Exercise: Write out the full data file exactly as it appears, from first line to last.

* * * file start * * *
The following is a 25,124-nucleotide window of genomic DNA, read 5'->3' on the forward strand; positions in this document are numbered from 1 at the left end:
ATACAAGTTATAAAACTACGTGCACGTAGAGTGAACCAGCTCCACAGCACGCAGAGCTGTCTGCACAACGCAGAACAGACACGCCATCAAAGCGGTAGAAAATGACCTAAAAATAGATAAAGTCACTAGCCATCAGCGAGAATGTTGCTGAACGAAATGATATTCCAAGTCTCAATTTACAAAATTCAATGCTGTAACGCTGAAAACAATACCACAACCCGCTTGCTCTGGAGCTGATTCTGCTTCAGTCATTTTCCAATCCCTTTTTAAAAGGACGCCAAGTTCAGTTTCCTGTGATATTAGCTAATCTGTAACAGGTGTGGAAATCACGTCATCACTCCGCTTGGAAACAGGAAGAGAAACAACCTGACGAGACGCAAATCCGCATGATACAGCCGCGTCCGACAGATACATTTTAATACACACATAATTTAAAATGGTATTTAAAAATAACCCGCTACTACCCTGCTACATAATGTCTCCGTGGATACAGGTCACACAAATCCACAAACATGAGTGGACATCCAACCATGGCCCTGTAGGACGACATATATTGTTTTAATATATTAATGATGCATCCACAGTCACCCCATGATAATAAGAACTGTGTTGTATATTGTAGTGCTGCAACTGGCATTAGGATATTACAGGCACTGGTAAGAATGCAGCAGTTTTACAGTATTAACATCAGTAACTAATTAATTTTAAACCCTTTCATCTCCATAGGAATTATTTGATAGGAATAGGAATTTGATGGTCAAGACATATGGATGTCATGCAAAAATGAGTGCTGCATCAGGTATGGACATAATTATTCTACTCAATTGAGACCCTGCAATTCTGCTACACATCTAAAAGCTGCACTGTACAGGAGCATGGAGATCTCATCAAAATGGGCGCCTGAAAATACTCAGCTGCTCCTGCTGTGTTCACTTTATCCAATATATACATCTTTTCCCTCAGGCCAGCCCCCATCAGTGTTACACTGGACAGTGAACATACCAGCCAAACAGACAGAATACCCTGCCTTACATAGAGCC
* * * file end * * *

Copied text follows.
The following is a 25,124-nucleotide window of genomic DNA, read 5'->3' on the forward strand; positions in this document are numbered from 1 at the left end:
ATACAAGTTATAAAACTACGTGCACGTAGAGTGAACCAGCTCCACAGCACGCAGAGCTGTCTGCACAACGCAGAACAGACACGCCATCAAAGCGGTAGAAAATGACCTAAAAATAGATAAAGTCACTAGCCATCAGCGAGAATGTTGCTGAACGAAATGATATTCCAAGTCTCAATTTACAAAATTCAATGCTGTAACGCTGAAAACAATACCACAACCCGCTTGCTCTGGAGCTGATTCTGCTTCAGTCATTTTCCAATCCCTTTTTAAAAGGACGCCAAGTTCAGTTTCCTGTGATATTAGCTAATCTGTAACAGGTGTGGAAATCACGTCATCACTCCGCTTGGAAACAGGAAGAGAAACAACCTGACGAGACGCAAATCCGCATGATACAGCCGCGTCCGACAGATACATTTTAATACACACATAATTTAAAATGGTATTTAAAAATAACCCGCTACTACCCTGCTACATAATGTCTCCGTGGATACAGGTCACACAAATCCACAAACATGAGTGGACATCCAACCATGGCCCTGTAGGACGACATATATTGTTTTAATATATTAATGATGCATCCACAGTCACCCCATGATAATAAGAACTGTGTTGTATATTGTAGTGCTGCAACTGGCATTAGGATATTACAGGCACTGGTAAGAATGCAGCAGTTTTACAGTATTAACATCAGTAACTAATTAATTTTAAACCCTTTCATCTCCATAGGAATTATTTGATAGGAATAGGAATTTGATGGTCAAGACATATGGATGTCATGCAAAAATGAGTGCTGCATCAGGTATGGACATAATTATTCTACTCAATTGAGACCCTGCAATTCTGCTACACATCTAAAAGCTGCACTGTACAGGAGCATGGAGATCTCATCAAAATGGGCGCCTGAAAATACTCAGCTGCTCCTGCTGTGTTCACTTTATCCAATATATACATCTTTTCCCTCAGGCCAGCCCCCATCAGTGTTACACTGGACAGTGAACATACCAGCCAAACAGACAGAATACCCTGCCTTACATAGAGCC